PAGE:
The Limitations?

If cycling and competition is such a good thing for older riders, why do the numbers participating drop proportionate to age, particularly towards 50 and after?

There are a number of reasons, with physical attrition being an obvious one. Injuries and ill-health can take their toll. Motivation and the competitive instinct can also decline, and some become just too busy with family and career. The lack of age-appropriate competition can also be de-motivating.

Some are also put off by over-cautious advice on health and injury risks. For example, middle-aged and older people are given stern warnings to consult their physician before engaging in vigorous exercise. Yet, they are not warned to do the same if they don’t take up vigorous exercise, which carries a much bigger risk.

However, the biggest limitation seems to be attitude. For example, there is an assumption that racers ‘will retire’, normally from their mid-30s – some to join the 80% of over-50 Irish people who are obese or overweight. Along with this attitude, some people believe that older cyclists just shouldn’t race – in the same way they believed in the past that women or people with disabilities shouldn’t race.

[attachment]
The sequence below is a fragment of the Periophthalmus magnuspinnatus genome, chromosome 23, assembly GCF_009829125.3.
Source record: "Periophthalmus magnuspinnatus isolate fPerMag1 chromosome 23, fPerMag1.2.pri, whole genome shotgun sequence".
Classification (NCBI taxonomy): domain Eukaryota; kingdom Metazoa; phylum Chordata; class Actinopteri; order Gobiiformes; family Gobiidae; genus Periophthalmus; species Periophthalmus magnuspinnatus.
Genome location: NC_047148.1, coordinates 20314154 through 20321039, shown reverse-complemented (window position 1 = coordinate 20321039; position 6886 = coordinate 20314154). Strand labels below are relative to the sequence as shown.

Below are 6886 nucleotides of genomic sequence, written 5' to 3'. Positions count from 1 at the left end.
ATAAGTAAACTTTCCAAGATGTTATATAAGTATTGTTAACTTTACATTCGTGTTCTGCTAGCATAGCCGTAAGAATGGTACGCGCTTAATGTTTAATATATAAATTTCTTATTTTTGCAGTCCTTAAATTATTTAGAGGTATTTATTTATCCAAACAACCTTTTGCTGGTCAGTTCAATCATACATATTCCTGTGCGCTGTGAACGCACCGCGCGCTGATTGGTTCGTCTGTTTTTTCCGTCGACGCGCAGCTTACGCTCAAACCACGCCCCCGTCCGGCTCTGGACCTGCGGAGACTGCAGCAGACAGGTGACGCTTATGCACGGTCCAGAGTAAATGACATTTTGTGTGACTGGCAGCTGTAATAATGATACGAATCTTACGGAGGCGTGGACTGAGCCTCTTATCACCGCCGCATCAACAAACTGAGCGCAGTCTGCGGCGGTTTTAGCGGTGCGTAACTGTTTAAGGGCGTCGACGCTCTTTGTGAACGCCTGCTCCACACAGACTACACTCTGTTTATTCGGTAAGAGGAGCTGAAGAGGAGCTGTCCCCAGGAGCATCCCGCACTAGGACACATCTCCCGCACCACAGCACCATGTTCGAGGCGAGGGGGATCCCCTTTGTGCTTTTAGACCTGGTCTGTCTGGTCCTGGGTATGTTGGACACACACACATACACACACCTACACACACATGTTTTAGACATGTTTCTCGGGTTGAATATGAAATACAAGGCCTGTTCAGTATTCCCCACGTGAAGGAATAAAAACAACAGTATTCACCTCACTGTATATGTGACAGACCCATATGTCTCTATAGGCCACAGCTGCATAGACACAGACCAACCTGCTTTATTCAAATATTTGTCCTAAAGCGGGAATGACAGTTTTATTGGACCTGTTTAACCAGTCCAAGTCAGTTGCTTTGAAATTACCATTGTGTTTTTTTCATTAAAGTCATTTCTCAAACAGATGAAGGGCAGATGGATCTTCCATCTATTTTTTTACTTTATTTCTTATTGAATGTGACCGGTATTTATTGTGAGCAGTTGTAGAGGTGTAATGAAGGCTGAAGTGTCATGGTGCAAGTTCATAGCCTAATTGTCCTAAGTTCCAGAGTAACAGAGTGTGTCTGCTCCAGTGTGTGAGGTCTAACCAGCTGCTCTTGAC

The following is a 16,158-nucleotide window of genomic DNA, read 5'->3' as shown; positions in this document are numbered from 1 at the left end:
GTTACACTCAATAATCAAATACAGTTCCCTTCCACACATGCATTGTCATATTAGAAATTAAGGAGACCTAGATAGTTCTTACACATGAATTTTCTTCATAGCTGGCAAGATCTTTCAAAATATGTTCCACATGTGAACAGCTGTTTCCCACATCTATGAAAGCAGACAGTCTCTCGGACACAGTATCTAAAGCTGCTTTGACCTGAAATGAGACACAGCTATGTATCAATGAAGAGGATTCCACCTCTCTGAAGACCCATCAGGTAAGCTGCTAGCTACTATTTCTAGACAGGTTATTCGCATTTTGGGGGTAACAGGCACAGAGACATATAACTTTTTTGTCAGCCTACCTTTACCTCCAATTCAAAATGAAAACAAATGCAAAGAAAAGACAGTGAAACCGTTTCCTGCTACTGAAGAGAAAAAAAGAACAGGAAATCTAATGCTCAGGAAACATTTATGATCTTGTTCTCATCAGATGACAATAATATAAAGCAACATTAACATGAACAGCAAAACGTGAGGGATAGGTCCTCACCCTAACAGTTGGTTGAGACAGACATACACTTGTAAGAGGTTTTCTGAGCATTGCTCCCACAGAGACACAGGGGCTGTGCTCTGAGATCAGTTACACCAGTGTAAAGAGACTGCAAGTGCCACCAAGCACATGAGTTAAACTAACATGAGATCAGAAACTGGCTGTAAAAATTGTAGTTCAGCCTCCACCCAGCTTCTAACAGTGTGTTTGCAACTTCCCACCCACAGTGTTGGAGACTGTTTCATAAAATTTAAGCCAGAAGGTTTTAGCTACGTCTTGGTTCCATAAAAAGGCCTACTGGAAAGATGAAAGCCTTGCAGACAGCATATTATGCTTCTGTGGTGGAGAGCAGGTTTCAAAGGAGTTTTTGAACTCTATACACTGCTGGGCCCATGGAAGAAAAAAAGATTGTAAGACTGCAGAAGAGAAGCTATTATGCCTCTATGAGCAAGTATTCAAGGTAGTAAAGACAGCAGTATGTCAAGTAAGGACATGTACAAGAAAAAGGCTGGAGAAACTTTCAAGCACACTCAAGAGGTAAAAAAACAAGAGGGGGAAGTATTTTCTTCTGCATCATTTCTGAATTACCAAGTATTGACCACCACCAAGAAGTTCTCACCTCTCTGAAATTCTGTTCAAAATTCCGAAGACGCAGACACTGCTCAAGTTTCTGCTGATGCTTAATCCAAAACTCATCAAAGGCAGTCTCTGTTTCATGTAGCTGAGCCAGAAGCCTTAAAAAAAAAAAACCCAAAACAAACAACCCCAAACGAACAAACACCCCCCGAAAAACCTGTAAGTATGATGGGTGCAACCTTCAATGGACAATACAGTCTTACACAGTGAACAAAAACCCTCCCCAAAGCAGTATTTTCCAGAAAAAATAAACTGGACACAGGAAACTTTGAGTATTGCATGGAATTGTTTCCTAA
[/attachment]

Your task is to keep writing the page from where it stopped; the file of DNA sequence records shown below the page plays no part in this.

Overcoming the attitude barrier, both within ourselves and from others, is the biggest step to more participation, competition, and greater achievement.


The Possibilities

Given the right attitudes and conditions, there are a host of possibilities and goals for vigorous and competitive activity for older cyclists.

However, this does come with a strong caveat: the older we get the more we need to be well informed, well prepared, and to adjust training appropriately.

The older physiological system responds differently to the stresses of training and doing things the same old way won’t work that well.

We get away with less as we get older. Poor habits will have a more pronounced detrimental effect. More attention is needed to off-the-bike aspects of training and lifestyle, and we may have to re-learn these habits if they were neglected in the past.

These changes and approaches, however, all lead to a more healthy, interesting and enjoyable lifestyle.

With this in mind, further installments of this series on ‘Going the Distance’ will examine the following issues: